Pulmonary hypertension (PH) is a chronic, progressive, life-threatening disease that requires expert multidisciplinary care. To facilitate this level of care, the Pulmonary Hypertension Association established across the United States a network of pulmonary hypertension care centers (PHCCs) with special expertise in PH, particularly pulmonary arterial hypertension, to raise the overall quality of care and outcomes for patients with this life-threatening disease. Since the inception of PHCCs in September 2014, to date 35 centers have been accredited in the United States. This model of care brings together physicians and specialists from other disciplines to provide care, facilitate basic and clinical research, and educate the next generation of providers. PHCCs also offer additional opportunities for improvements in PH care. The patient registry offered through the PHCCs is an organized system by which data are collected to evaluate the outcomes of patients with PH. This registry helps in detecting variations in outcomes across centers, thus identifying opportunities for improvement. Multiple tactics were undertaken to implement the strategic plan, training, and tools throughout the PHCC network. In addition, strategies to foster collaboration between care center staff and individuals with PH and their families are the cornerstone of the PHCCs. The Pulmonary Vascular Network of the American College of Chest Physicians believes this to be a positive step that will improve the quality of care delivered in the United States to patients with PH.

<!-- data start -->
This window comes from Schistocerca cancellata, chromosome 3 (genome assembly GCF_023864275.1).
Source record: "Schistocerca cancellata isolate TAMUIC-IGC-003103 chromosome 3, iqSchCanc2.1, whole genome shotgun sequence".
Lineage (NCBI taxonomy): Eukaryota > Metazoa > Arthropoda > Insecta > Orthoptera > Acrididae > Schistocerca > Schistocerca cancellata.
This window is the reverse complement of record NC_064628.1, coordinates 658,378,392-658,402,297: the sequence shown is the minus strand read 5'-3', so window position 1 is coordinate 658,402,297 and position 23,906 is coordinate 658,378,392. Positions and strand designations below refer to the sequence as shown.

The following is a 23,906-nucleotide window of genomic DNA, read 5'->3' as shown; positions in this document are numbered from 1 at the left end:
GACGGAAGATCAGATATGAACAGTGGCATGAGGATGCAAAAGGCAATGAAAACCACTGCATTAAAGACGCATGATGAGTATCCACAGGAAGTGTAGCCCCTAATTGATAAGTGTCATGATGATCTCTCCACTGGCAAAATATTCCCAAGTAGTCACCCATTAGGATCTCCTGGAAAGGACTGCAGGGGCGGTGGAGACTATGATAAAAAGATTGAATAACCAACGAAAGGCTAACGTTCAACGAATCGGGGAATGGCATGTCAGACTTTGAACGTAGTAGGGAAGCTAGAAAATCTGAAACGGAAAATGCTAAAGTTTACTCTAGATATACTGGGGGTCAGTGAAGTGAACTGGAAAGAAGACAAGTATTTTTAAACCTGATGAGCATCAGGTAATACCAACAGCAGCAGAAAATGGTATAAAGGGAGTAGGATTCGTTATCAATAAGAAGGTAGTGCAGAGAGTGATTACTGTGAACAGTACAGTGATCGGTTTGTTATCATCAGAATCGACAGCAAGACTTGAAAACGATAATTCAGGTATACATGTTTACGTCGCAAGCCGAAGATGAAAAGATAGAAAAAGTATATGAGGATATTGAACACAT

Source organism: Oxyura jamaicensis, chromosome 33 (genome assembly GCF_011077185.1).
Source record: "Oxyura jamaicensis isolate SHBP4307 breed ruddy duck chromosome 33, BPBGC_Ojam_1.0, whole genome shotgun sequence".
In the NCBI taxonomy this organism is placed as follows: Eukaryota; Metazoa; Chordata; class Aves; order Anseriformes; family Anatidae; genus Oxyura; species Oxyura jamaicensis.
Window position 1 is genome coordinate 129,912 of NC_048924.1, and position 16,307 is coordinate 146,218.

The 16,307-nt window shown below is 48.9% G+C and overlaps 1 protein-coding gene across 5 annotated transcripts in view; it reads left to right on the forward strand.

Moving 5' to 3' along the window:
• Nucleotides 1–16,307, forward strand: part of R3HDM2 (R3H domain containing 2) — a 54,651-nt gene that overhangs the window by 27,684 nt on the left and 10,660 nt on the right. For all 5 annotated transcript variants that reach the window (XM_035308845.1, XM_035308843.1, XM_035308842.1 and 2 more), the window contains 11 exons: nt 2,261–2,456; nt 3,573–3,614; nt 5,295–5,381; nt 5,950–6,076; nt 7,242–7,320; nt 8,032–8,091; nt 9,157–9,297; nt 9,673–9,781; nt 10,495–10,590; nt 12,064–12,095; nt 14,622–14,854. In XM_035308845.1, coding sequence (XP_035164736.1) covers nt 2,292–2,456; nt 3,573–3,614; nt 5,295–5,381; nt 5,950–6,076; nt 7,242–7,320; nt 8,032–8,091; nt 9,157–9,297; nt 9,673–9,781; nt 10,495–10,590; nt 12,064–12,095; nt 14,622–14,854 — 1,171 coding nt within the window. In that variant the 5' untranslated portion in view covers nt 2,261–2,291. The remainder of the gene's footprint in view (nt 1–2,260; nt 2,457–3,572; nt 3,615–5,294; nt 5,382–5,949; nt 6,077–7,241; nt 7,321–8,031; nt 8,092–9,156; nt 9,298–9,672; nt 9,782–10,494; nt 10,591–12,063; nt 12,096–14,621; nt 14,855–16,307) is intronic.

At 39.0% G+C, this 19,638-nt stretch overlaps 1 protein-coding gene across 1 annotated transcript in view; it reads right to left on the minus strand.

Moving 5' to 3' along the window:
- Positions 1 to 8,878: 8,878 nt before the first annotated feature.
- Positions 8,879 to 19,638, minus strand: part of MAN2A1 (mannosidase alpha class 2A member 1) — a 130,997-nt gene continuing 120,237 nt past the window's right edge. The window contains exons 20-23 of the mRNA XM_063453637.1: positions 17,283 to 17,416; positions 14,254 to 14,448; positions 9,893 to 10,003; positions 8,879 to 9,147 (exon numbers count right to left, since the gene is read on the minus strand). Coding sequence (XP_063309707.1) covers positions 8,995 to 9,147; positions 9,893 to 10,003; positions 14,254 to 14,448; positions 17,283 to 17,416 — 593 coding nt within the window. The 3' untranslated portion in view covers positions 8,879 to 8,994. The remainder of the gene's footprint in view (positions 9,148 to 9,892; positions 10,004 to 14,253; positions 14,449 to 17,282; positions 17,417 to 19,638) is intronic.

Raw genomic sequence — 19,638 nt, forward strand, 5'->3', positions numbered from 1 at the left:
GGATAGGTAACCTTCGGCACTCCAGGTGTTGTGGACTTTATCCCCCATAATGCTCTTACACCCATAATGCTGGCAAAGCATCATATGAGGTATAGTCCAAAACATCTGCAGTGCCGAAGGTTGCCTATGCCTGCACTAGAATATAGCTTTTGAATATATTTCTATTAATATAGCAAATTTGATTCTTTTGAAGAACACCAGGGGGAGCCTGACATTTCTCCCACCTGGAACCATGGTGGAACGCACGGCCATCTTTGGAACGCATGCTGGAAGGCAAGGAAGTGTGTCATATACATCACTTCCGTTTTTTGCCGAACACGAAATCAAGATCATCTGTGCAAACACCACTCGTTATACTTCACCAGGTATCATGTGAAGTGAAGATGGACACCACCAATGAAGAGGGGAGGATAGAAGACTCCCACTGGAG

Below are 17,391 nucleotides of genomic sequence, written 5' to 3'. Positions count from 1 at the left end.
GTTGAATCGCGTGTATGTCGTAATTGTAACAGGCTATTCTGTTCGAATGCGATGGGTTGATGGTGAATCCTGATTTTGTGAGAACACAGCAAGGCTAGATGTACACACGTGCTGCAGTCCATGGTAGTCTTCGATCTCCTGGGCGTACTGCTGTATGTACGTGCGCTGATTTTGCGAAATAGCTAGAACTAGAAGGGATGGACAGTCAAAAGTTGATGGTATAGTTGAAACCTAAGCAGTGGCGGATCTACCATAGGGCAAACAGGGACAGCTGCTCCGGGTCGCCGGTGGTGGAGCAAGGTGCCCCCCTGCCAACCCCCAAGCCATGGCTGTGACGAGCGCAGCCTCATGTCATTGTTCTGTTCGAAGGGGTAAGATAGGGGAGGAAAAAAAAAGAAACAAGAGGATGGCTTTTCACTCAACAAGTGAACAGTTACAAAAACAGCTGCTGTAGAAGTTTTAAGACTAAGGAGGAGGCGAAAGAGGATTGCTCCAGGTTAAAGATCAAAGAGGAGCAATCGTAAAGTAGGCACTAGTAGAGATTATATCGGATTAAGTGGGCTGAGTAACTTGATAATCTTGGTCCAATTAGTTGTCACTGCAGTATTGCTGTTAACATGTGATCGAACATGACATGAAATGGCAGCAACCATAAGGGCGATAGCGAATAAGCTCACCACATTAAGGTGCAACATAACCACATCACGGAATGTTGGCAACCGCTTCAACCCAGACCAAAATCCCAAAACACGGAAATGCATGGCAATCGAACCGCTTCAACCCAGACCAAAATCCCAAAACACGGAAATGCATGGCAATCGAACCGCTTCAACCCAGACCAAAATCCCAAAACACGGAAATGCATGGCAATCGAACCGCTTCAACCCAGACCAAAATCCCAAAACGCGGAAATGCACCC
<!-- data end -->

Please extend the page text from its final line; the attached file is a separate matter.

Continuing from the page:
Chronic thromboembolic pulmonary hypertension is believed to be rare after an episode of acute pulmonary embolism. This study showed that the incidence of this serious complication was nearly 4 percent — substantially higher than previously reported — and was associated with previous pulmonary embolism, large perfusion defects, and an idiopathic presentation. Possible approaches to prevention are discussed. The incidence of this serious complication was nearly 4 percent. Chronic pulmonary hypertension is considered a relatively rare complication of pulmonary embolism but is associated with considerable morbidity and mortality. 1 – 3 It is commonly believed that symptoms become manifest only several years after the initial episode of pulmonary embolism. However, the true frequency (estimated at 0.1 percent among patients who survive a pulmonary embolism) and timing are not well established, and there is limited documentation concerning predisposing factors that could be addressed in an effort to prevent this feared complication. It has been hypothesized that in situ thrombosis and pulmonary arteriopathy are common causes of vascular occlusion leading to chronic . . .
Chronic thromboembolic pulmonary hypertension (CTEPH) is an uncommon disease that is the most serious complication associated with unresolved pulmonary embolism. This disease has several risk factors, but no familial pattern has been described. Few thrombophilic conditions have been reported to increase risk of CTEPH, and none of the hereditary thrombophilias causes this disease. The reason CTEPH develops in some patients after pulmonary embolism remains unknown. We describe a 54-year-old woman and her maternal aunt who both underwent pulmonary thromboendarterectomy for CTEPH. This represents the first description of familial CTEPH.